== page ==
11 June 2010 – Eskom MD of Primary Energy, Dan Marokane, warned that the increased export of high-quality coal from South Africa which left the country’s power utility with poorer quality coal and lead to power generation efficiency losses, could cause maintenance issues now and in the long term.
“It is concerning that local mines are exporting the majority of their high-quality coal while local power producers are left with coal, which is at the lower end of being acceptable. If we had the same high-grade coal that was being exported as a reliable fuel supply, we would be able to make up enough generation capacity to recover [a] significant amount of our reserve margin without additional infrastructure,” he told a dinner hosted by corporate finance and research company Merchantec Capital.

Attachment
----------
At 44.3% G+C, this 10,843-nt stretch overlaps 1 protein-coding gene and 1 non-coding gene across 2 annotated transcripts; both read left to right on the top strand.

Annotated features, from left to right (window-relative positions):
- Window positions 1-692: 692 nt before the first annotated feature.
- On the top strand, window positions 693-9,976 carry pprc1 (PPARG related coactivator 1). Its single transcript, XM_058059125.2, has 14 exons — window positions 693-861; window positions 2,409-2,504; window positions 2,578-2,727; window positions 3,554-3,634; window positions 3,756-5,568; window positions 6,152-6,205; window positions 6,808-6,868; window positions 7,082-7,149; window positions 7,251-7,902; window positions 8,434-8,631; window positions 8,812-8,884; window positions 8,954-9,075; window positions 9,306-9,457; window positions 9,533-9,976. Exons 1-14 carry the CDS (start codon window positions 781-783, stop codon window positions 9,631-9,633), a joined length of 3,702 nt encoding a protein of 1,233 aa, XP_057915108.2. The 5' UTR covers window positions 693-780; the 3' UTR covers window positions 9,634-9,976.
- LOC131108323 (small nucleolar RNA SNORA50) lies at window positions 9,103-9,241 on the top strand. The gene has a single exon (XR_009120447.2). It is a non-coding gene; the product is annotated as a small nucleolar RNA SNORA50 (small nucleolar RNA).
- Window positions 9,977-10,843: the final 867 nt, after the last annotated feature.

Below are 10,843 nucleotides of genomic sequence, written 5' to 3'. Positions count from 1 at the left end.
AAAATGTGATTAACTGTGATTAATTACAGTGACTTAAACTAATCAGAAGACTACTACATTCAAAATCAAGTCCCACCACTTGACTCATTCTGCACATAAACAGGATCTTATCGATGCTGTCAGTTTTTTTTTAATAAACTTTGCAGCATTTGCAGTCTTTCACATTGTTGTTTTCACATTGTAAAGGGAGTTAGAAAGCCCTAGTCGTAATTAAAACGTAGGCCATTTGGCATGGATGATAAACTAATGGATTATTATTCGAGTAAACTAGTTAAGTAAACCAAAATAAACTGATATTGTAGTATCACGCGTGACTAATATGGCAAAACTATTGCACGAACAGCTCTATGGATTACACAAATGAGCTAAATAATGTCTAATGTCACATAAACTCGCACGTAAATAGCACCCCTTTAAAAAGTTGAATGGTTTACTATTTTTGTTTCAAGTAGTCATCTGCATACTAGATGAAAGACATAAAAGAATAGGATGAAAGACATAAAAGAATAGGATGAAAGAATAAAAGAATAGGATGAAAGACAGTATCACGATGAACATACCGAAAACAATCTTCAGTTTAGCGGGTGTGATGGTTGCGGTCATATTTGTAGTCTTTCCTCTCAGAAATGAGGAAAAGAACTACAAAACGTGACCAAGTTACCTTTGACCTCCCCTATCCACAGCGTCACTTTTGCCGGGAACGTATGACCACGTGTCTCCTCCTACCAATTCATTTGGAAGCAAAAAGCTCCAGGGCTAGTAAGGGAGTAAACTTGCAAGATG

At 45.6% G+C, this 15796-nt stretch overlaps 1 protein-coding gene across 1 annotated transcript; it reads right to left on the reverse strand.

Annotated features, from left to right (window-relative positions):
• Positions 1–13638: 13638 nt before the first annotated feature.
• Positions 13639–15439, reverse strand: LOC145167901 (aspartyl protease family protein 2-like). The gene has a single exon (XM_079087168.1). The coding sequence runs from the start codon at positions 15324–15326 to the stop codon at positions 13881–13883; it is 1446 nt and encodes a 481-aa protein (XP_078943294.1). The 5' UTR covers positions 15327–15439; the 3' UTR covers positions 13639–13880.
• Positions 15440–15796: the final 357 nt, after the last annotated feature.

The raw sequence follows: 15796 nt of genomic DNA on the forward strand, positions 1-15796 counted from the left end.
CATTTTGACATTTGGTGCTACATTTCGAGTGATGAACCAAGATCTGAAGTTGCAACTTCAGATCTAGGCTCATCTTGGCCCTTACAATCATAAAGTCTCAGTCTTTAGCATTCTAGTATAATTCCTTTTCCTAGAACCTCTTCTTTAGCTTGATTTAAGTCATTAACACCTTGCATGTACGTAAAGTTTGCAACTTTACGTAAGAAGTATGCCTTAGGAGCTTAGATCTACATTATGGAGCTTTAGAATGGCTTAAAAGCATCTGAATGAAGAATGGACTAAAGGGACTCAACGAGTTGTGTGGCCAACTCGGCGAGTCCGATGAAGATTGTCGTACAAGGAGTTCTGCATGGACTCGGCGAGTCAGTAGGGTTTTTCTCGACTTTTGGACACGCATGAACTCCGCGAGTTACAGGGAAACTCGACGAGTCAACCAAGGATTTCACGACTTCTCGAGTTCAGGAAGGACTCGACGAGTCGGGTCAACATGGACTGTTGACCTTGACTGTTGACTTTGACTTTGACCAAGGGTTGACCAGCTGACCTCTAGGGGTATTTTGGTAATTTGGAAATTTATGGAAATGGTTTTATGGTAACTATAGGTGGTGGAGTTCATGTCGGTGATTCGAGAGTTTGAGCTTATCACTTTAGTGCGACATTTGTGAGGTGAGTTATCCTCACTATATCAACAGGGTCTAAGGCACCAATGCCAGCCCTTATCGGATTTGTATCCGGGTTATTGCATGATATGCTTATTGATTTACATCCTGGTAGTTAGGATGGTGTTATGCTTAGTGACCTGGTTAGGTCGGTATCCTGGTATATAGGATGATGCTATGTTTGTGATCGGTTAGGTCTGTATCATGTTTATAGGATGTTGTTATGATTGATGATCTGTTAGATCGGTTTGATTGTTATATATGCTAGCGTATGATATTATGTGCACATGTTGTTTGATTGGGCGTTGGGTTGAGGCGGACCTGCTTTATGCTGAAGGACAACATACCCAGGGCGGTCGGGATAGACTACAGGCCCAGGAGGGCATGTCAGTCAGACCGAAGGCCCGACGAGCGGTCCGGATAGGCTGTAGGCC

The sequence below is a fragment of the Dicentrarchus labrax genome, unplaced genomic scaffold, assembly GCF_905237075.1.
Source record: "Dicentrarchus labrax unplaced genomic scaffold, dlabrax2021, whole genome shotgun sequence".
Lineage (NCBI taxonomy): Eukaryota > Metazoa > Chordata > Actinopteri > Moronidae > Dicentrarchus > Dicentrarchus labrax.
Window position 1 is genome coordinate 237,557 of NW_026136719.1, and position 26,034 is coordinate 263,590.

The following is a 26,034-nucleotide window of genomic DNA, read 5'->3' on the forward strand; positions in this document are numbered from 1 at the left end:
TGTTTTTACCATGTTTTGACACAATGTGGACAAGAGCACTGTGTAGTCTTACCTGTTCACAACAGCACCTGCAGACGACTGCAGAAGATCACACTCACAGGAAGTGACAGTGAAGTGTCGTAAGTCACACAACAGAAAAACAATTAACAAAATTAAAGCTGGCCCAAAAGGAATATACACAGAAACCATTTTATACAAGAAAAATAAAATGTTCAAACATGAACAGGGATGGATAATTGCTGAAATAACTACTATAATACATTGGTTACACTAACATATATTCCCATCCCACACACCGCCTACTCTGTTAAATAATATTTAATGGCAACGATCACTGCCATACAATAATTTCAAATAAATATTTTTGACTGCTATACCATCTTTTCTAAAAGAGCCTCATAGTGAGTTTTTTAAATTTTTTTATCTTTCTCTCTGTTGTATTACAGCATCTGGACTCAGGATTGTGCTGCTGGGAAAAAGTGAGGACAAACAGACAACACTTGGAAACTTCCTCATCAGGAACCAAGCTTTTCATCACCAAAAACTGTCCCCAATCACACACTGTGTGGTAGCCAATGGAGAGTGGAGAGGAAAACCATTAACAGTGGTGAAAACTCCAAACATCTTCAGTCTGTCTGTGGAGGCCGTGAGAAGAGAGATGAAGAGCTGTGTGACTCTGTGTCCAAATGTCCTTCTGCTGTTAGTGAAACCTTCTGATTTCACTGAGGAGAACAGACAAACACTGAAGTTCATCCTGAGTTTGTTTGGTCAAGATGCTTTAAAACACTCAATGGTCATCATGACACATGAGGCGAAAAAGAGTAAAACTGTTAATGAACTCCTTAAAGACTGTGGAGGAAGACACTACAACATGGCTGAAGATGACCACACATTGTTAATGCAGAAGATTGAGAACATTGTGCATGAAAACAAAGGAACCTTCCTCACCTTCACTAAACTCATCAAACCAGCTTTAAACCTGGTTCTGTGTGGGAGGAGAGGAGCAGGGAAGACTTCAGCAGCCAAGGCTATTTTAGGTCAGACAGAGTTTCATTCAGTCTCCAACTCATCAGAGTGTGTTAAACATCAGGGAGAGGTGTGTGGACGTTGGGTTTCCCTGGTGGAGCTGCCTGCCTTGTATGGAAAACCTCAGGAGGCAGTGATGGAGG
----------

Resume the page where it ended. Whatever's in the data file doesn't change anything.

South Africa exported about 25% of its coal output, making it the world’s fourth-largest exporter.
Marokane said that there was competition between local and international power generators to buy South African coal.
“India and China’s economic growth, both of which are over 8% per annum, have caused export prices for coal to increase to levels that are above those that South Africa would pay for electricity generation, making it more attractive to sell to the export market,” commented Merchantec Capital head of climate change Peter Oldacre.
Marokane added that the coal exports from South Africa might be higher, if not for the restricted capacity on the rail line to the Richards Bay Coal Terminal (RBCT).
The coal lines could only transport 70-million tons a year of coal, while the RBCT had a 91-million-ton a year capacity.
Marokane again warned that South Africa would face power constraints between 2011 and 2013 and again between 2018 and 2024.